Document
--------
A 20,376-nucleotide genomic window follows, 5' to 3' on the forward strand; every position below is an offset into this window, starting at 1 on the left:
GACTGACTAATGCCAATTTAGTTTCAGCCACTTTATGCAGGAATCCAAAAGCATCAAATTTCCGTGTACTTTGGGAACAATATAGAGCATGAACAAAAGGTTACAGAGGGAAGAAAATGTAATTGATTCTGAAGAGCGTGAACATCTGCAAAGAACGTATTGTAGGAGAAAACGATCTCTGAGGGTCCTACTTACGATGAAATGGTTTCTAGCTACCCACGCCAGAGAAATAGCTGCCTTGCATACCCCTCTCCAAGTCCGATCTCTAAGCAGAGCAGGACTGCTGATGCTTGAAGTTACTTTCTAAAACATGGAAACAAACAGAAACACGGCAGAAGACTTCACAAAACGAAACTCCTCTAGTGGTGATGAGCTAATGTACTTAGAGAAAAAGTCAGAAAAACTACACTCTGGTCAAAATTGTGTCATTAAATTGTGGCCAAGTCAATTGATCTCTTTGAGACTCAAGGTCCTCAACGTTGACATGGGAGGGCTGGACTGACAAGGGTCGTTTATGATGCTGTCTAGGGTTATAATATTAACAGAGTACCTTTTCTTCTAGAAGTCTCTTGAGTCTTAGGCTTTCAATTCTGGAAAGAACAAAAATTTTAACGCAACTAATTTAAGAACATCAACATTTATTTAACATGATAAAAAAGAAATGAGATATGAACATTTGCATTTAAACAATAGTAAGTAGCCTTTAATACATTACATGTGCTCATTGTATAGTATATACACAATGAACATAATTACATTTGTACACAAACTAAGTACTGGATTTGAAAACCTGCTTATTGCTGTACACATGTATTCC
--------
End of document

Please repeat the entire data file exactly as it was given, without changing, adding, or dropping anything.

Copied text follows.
A 20,376-nucleotide genomic window follows, 5' to 3' on the forward strand; every position below is an offset into this window, starting at 1 on the left:
GACTGACTAATGCCAATTTAGTTTCAGCCACTTTATGCAGGAATCCAAAAGCATCAAATTTCCGTGTACTTTGGGAACAATATAGAGCATGAACAAAAGGTTACAGAGGGAAGAAAATGTAATTGATTCTGAAGAGCGTGAACATCTGCAAAGAACGTATTGTAGGAGAAAACGATCTCTGAGGGTCCTACTTACGATGAAATGGTTTCTAGCTACCCACGCCAGAGAAATAGCTGCCTTGCATACCCCTCTCCAAGTCCGATCTCTAAGCAGAGCAGGACTGCTGATGCTTGAAGTTACTTTCTAAAACATGGAAACAAACAGAAACACGGCAGAAGACTTCACAAAACGAAACTCCTCTAGTGGTGATGAGCTAATGTACTTAGAGAAAAAGTCAGAAAAACTACACTCTGGTCAAAATTGTGTCATTAAATTGTGGCCAAGTCAATTGATCTCTTTGAGACTCAAGGTCCTCAACGTTGACATGGGAGGGCTGGACTGACAAGGGTCGTTTATGATGCTGTCTAGGGTTATAATATTAACAGAGTACCTTTTCTTCTAGAAGTCTCTTGAGTCTTAGGCTTTCAATTCTGGAAAGAACAAAAATTTTAACGCAACTAATTTAAGAACATCAACATTTATTTAACATGATAAAAAAGAAATGAGATATGAACATTTGCATTTAAACAATAGTAAGTAGCCTTTAATACATTACATGTGCTCATTGTATAGTATATACACAATGAACATAATTACATTTGTACACAAACTAAGTACTGGATTTGAAAACCTGCTTATTGCTGTACACATGTATTCC